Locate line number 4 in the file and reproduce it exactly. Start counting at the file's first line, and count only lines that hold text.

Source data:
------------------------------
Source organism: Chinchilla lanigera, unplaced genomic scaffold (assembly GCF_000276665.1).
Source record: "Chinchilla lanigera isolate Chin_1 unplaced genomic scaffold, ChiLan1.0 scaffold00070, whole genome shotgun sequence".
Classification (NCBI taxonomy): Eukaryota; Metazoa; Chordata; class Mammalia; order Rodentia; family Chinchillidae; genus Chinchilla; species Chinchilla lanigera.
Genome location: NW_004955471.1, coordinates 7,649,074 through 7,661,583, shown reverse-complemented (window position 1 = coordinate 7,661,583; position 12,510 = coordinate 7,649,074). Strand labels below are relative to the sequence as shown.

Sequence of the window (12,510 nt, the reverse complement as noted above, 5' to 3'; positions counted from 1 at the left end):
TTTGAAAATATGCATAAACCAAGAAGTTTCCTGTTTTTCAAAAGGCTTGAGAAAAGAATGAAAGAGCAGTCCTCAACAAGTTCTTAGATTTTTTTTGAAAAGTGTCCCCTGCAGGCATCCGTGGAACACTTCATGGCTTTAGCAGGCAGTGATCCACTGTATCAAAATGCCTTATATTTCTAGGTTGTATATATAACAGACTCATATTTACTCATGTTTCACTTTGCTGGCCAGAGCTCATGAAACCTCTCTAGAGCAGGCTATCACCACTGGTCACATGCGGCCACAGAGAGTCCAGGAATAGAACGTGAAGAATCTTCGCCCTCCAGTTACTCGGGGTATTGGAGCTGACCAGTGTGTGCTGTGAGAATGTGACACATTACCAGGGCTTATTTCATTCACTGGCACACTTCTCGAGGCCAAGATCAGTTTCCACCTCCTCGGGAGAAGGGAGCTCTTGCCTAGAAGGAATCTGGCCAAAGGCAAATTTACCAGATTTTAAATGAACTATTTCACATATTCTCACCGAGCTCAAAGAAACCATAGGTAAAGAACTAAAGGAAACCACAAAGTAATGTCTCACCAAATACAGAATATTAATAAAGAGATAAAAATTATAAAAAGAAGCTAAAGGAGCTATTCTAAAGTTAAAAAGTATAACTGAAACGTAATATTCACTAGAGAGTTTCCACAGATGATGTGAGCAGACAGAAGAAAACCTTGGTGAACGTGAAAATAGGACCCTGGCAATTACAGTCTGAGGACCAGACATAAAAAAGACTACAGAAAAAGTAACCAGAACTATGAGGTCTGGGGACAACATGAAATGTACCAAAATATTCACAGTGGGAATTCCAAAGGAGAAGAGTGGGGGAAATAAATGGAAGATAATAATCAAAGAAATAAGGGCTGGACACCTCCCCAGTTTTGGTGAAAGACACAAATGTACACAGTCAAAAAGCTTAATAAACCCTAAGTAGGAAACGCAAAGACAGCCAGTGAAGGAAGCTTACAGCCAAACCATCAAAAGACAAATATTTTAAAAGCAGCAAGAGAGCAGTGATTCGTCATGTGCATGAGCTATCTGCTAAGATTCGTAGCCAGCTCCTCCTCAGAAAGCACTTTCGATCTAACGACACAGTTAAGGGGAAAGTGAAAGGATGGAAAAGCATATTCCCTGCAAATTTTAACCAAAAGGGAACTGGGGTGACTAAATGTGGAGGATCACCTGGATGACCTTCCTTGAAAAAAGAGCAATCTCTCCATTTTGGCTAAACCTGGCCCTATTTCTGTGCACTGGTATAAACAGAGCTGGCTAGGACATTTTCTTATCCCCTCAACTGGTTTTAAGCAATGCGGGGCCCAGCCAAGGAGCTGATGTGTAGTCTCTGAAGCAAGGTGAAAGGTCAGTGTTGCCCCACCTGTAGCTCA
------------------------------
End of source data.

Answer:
Genome location: NW_004955471.1, coordinates 7,649,074 through 7,661,583, shown reverse-complemented (window position 1 = coordinate 7,661,583; position 12,510 = coordinate 7,649,074). Strand labels below are relative to the sequence as shown.